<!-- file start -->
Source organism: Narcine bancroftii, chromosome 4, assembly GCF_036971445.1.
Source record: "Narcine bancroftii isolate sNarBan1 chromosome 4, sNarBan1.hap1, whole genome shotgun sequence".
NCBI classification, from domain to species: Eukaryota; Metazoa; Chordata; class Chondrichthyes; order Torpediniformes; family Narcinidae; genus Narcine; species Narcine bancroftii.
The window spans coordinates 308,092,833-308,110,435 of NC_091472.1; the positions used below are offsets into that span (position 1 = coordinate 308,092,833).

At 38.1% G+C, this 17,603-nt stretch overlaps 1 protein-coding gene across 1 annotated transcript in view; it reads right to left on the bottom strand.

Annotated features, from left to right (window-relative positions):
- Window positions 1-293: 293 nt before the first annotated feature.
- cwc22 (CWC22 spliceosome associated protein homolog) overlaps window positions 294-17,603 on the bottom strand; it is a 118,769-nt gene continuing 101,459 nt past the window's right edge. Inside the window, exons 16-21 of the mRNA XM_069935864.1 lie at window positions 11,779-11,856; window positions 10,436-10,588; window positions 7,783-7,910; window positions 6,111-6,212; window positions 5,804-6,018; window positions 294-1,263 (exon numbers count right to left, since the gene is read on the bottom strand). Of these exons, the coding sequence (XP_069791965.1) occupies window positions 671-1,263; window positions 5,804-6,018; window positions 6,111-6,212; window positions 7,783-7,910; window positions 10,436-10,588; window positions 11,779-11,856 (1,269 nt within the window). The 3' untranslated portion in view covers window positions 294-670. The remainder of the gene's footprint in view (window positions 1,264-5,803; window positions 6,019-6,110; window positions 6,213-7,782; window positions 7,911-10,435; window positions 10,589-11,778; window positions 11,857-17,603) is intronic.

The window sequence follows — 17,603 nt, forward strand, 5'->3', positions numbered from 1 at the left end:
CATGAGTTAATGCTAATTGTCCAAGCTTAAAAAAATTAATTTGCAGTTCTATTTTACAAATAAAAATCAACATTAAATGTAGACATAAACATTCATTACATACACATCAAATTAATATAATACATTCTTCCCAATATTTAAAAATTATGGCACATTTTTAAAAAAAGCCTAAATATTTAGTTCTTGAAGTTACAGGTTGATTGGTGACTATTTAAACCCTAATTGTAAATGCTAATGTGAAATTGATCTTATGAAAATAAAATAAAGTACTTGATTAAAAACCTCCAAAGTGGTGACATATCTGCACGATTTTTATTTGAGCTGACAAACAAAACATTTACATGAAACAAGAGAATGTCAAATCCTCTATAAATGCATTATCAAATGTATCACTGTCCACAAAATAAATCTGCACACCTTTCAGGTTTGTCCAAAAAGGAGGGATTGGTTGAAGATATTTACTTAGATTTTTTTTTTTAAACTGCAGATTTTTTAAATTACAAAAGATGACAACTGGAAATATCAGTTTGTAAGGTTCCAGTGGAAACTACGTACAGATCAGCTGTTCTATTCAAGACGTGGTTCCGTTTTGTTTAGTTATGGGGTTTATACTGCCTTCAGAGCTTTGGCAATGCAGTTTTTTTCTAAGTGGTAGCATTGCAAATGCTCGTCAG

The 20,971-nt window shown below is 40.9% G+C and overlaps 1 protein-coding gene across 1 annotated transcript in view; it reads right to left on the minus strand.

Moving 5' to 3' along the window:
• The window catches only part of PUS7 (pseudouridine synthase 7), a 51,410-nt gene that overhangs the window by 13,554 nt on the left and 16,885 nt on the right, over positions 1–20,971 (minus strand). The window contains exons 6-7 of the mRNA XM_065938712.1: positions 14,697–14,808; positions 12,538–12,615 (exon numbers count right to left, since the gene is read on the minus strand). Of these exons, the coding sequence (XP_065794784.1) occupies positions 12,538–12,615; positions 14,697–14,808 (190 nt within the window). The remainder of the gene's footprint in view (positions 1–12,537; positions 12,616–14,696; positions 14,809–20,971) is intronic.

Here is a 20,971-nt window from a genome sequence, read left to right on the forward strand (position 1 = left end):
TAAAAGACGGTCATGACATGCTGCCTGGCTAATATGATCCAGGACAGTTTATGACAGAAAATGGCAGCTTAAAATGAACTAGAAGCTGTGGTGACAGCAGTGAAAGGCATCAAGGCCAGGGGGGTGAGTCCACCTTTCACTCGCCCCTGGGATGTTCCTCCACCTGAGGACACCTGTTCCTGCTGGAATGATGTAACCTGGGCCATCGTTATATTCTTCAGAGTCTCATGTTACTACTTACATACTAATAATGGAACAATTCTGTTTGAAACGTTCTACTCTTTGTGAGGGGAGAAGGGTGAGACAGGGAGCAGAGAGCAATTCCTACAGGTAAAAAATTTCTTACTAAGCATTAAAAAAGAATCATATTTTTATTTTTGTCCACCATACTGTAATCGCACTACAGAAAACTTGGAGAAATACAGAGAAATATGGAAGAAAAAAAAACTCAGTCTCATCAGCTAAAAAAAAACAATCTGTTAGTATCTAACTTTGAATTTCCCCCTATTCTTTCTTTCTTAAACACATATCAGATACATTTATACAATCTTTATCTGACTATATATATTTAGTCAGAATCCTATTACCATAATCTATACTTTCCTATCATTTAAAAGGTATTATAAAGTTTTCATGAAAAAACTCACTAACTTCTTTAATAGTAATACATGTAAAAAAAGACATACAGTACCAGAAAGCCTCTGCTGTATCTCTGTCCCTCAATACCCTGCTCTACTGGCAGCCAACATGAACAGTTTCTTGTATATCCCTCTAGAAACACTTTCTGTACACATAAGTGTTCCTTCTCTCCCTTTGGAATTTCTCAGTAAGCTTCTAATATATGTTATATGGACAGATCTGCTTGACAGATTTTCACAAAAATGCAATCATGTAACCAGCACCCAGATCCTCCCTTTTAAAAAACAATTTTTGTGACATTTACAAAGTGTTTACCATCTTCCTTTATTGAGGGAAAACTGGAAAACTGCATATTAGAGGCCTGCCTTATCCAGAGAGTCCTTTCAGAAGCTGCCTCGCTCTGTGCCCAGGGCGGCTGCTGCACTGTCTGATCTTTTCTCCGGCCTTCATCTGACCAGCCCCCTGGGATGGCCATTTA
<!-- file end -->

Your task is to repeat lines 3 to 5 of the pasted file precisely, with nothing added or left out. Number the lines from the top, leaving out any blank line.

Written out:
NCBI classification, from domain to species: Eukaryota; Metazoa; Chordata; class Chondrichthyes; order Torpediniformes; family Narcinidae; genus Narcine; species Narcine bancroftii.
The window spans coordinates 308,092,833-308,110,435 of NC_091472.1; the positions used below are offsets into that span (position 1 = coordinate 308,092,833).

At 38.1% G+C, this 17,603-nt stretch overlaps 1 protein-coding gene across 1 annotated transcript in view; it reads right to left on the bottom strand.